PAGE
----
How Much Does a Data Breach Actually Cost?

The average cost of a data breach involving fewer than 10,000 records was $5 million

The American public has become so inured to data breaches that it’s difficult to remember them all. Infamous breaches like the ones at Target and Sony become almost forgettable when confronted with the recently disclosed half-billion accounts compromised at Yahoo in 2014.

The numbers are simply staggering. It is estimated over 900,000,000 records of personally identifiable information (PII) have been stolen in the U.S. over the past few years. Keeping a memory of all the hacks and when they happened may require the use of complex data visualization.

But while the public memory of these events may be fuzzy, the cost for the organizations involved is not. When a data breach happens, executives lose their jobs and billion-dollar mergers are put in jeopardy. And the underlying reason these drastic steps occur is because data breaches cost organizations enormous sums of money to fix.

 

What’s the cost of a data breach?

Given the large numbers involved, it can seem a challenge to attempt to calculate the total price tag of a widespread data breach. It is, however, possible to review the data and establish some benchmarks, as has been done in the 2016 Data Breach Study by the Ponemon Institute and IBM.

According to the report, the total average cost for a breach is $7 million. Only in 2011 was there a higher average cost, $7.24 million. Unfortunately, this year saw the highest average cost per record, costing companies an average of $221 per compromised record.

Looking at that number more closely yields an important piece of information—companies spend more on the indirect costs than direct costs of a data breach.

In this case, direct costs refer to the amount spent to minimize the consequences of a data breach and to assist victims. Indirect costs are defined as the amount spent on existing internal resources to deal with the data breach.

Using that measure, only $76 per record represents the direct cost to the organization, including items such as legal fees and technological investments. The far greater portion, $145, reflects the indirect costs of a data breach, including the damage to an organization’s reputation and increased customer churn rate.

Certain industries are more vulnerable to churn and, consequently, have higher data breach costs. Financial, healthcare, technology, life sciences and service companies all experience higher churn rates after a breach. Heavily regulated industries such as insurance also suffer higher costs than average. Knowing this helps explain why these industries put so much investment in securing their information.

It’s clear customers value their personal data and hesitate to do business with an organization that cannot keep it secure. With this in mind, the first order of business for an organization that suffers a data breach is to move to retain and regain their customers’ trust.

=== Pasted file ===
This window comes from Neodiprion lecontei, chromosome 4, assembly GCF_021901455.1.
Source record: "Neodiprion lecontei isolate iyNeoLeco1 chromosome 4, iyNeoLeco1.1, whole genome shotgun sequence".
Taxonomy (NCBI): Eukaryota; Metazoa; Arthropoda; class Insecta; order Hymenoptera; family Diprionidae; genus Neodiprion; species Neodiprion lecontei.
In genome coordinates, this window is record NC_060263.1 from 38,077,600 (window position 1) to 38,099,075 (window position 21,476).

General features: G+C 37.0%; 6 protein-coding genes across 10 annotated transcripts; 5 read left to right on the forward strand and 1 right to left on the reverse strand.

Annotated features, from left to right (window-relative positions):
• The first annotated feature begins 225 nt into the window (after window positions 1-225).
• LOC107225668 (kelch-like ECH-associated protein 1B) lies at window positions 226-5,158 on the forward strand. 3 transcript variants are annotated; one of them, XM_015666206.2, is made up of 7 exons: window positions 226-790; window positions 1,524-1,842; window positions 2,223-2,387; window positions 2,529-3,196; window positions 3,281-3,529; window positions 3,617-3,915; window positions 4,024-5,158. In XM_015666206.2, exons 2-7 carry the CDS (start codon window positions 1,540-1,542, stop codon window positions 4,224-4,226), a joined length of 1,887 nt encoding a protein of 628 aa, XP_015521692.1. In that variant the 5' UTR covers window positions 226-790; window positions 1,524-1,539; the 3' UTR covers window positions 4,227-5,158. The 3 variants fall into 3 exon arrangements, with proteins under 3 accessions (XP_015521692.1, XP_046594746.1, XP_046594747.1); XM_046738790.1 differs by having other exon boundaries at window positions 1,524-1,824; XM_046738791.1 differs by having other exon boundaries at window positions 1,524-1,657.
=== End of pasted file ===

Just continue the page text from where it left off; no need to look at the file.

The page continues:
Data breaches are more common than you think

While big hacks like the ones at Yahoo, Sony, and Target grab the headlines and public attention, data breaches have become so commonplace that many never reach a wider public audience.

That’s because 500 million accounts hacked at Yahoo in 2014 easily overshadows the 2016 average data breach size of 29,611 records. The number of breach records per typical incident in this year range from 5,125 to 101,520 records.

Knowing these numbers gives one a sense of how to measure their relative size. Because when it comes to measuring the cost of a data breach, size matters. It’s intuitive and true—the more records lost, the higher the cost.

According to the same Ponemon study, the average cost of a data breach involving fewer than 10,000 records was nearly $5 million, while a breach of more than 50,000 records had an average cost of $13 million.

Reviewing the numbers, it’s clear data breaches are a real and growing financial threat to businesses. The good news is it is a cost that can be avoided with a proactive investment in cybersecurity measures. Knowing the potential and average cost also gives business owners an idea of how much to budget to secure their information.

 

This article was originally featured in NetworkWorld>
Image credit Thinkstock >

Towerwall CEO Michelle Drolet Voted “Outstanding Woman” by Worcester Business Journal

This year’s winners represent “the best of what professionals in the region can be”

BOSTON – October 25, 2016 – Towerwall (www.towerwall.com), a data security services provider for small to mid-size businesses, today announced that its founder and CEO Michelle Drolet was voted among six other local business leaders as “2016 Outstanding Women in Business” by the Worcester Business Journal.

“The winners were selected on their career achievements, ability to transcend both male- and female-dominated professions, their contributions to the Central Massachusetts community, and their mentorship of young professionals in the region,” reported the Journal.